The Medley Interlisp Project

Reviving a Groundbreaking System

What are we trying to accomplish?

Our aim is to allow Medley to “live again”: to be useable enough on modern systems that someone could develop some code and experience what it was like to use this groundbreaking system. You could think of this as a kind of “vintage software” project, to try to capture the sense of fluidity in the development cycle.

We also hope to provide a platform for revival of systems developed using Interlisp., including 1980’s work in hypertext (Notecards), desktop management (Rooms), and object-oriented programming (LOOPS).

The lessons from the Interlisp interactive environment is likely more relevant in today’s “devops” environment – managing large networks of independent microservices, with no single serialization of the components quite comprehensible. Development in this model has been called “repl-driven development”: you are working in the ’live’ environment (or a copy) making changes without a separate, lengthy edit-compile-load-restart.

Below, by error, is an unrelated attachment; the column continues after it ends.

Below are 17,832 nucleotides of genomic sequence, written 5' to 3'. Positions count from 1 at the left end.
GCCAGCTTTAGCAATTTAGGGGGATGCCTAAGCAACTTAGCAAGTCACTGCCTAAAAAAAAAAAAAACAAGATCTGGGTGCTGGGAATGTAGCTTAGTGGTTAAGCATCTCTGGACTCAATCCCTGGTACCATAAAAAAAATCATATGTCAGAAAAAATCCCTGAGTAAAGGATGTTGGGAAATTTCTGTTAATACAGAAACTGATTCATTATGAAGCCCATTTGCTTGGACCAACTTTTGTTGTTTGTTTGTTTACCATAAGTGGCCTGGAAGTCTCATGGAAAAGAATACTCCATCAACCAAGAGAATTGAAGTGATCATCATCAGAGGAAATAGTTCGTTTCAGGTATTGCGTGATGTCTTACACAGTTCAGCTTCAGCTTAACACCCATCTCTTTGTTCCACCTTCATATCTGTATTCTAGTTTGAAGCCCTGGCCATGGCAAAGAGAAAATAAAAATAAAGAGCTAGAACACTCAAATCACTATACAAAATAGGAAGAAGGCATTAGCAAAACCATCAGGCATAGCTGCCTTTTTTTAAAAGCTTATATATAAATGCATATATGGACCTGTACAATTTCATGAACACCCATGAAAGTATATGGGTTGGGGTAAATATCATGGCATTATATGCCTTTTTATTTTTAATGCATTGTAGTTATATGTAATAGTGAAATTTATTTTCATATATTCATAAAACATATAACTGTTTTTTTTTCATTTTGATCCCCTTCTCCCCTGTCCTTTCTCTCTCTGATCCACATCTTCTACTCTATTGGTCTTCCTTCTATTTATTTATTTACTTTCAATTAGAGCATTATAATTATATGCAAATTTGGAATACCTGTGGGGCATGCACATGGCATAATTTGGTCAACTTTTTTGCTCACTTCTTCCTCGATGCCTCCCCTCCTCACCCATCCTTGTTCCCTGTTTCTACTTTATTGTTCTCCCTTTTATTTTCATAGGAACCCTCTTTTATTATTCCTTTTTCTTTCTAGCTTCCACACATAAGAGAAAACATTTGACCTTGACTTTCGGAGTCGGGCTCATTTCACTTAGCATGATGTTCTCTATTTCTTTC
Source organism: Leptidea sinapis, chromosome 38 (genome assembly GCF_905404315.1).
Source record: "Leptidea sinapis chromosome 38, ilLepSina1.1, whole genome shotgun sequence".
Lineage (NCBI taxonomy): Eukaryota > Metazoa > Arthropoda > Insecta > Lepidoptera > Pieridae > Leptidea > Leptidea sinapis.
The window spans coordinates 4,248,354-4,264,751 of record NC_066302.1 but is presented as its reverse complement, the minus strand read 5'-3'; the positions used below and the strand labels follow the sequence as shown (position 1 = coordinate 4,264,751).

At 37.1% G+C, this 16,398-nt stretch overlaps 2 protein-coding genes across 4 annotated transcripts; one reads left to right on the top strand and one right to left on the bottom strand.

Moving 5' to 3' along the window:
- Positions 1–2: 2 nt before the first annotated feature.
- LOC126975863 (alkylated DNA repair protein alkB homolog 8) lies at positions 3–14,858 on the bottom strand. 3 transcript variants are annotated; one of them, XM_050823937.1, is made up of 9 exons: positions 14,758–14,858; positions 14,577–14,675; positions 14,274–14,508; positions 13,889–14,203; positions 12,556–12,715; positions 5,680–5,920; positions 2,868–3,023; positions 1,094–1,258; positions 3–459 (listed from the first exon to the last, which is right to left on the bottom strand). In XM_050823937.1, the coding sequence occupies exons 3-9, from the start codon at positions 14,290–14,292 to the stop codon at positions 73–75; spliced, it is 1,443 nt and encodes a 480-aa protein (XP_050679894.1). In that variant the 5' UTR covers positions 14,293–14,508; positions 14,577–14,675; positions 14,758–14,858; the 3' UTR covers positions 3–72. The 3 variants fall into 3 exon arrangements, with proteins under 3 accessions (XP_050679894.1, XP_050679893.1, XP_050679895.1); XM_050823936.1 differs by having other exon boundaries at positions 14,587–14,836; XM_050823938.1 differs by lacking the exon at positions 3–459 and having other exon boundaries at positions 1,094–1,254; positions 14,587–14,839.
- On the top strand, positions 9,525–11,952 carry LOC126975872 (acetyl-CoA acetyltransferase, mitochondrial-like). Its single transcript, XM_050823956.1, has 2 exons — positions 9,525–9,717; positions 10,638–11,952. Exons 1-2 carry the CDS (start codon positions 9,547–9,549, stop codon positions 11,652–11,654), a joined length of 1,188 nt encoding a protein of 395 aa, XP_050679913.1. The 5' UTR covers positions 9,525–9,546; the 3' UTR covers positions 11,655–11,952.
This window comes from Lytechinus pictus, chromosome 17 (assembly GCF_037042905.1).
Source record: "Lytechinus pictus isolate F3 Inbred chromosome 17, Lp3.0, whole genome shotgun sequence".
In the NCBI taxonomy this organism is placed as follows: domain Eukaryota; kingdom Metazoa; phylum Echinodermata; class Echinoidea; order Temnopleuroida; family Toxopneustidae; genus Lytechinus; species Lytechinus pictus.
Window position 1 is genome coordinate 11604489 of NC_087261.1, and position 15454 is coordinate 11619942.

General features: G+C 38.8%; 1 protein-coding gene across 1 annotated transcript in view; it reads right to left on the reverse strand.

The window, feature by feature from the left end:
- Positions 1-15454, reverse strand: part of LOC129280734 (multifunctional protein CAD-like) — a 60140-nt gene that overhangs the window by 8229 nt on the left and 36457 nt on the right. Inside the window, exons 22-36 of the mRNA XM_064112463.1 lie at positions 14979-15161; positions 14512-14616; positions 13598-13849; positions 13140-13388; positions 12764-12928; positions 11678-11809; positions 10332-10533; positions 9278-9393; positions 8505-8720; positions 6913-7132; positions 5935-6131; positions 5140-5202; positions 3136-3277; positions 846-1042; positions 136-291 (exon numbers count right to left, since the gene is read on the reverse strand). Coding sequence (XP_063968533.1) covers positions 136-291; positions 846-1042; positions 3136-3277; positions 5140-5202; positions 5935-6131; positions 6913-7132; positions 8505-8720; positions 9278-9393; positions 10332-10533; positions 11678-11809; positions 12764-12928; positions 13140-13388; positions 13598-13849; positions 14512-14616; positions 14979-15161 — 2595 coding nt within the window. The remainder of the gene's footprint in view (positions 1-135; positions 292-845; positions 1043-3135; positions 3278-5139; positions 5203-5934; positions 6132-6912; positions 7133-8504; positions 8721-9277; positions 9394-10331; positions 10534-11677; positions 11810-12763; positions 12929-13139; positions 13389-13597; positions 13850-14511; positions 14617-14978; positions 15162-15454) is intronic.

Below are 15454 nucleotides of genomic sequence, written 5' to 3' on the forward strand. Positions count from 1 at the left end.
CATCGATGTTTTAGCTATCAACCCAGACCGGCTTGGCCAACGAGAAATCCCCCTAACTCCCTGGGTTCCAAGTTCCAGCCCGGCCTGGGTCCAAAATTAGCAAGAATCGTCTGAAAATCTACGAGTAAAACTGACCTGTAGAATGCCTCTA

What are our challenges?

“Reviving” old software requires some judgment of tradeoffs. There are often disagreements. Backward compatibility, fixing what seems to be a bug might cause other problems. For more on the work we’re doing, see Reviving Medley and Status.

We are trying to address this conflict by also making older versions of Interlisp available. There is an emulator for the Xerox 1108 (Dandelion) D-machine that will run the old software unchanged, it is slow and cumbersome; not something you would want to use for day-to-day work.

Who is involved?

We are some of the original developers and users of Interlisp 30 years ago, joined by newcomers interested in software history and preservation, along with members of the Lisp community. We work with organizational partners. And with you!


People have different stories for why they are interested.

A presentation from the 2020 Remote Chaos Experience conference highlights some of the interesting aspects of Interlisp.

What have we lost?

The presentation synopsis states it this way:

We have ended up in a world where UNIX and Windows have taken over, and most people have never experienced anything else. Over the years, though, many other system designs have come and gone, and some of those systems have had neat ideas that were nevertheless not enough to achieve commercial success. We will take you on a tour of a variety of those systems, talking about what makes them special.